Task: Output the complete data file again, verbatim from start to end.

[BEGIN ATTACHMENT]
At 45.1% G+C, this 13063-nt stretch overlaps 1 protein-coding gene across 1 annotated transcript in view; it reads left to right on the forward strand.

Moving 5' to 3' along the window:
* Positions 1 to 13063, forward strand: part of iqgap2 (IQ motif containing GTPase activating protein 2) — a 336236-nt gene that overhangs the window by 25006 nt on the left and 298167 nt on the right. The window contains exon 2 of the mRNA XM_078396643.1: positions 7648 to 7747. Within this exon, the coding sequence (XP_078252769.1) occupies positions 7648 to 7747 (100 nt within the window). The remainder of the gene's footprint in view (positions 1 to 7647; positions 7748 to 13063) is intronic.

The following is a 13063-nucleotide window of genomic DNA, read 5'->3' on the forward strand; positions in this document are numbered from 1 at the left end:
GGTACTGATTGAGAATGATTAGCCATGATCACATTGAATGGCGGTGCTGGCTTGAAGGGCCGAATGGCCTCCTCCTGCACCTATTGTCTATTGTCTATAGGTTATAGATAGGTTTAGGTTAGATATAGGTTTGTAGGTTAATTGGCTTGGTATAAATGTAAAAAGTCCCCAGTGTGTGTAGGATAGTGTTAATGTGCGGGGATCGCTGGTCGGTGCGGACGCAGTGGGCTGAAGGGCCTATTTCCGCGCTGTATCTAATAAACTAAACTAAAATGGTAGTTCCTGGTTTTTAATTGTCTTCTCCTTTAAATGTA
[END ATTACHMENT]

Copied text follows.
At 45.1% G+C, this 13063-nt stretch overlaps 1 protein-coding gene across 1 annotated transcript in view; it reads left to right on the forward strand.

Moving 5' to 3' along the window:
* Positions 1 to 13063, forward strand: part of iqgap2 (IQ motif containing GTPase activating protein 2) — a 336236-nt gene that overhangs the window by 25006 nt on the left and 298167 nt on the right. The window contains exon 2 of the mRNA XM_078396643.1: positions 7648 to 7747. Within this exon, the coding sequence (XP_078252769.1) occupies positions 7648 to 7747 (100 nt within the window). The remainder of the gene's footprint in view (positions 1 to 7647; positions 7748 to 13063) is intronic.

The following is a 13063-nucleotide window of genomic DNA, read 5'->3' on the forward strand; positions in this document are numbered from 1 at the left end:
GGTACTGATTGAGAATGATTAGCCATGATCACATTGAATGGCGGTGCTGGCTTGAAGGGCCGAATGGCCTCCTCCTGCACCTATTGTCTATTGTCTATAGGTTATAGATAGGTTTAGGTTAGATATAGGTTTGTAGGTTAATTGGCTTGGTATAAATGTAAAAAGTCCCCAGTGTGTGTAGGATAGTGTTAATGTGCGGGGATCGCTGGTCGGTGCGGACGCAGTGGGCTGAAGGGCCTATTTCCGCGCTGTATCTAATAAACTAAACTAAAATGGTAGTTCCTGGTTTTTAATTGTCTTCTCCTTTAAATGTA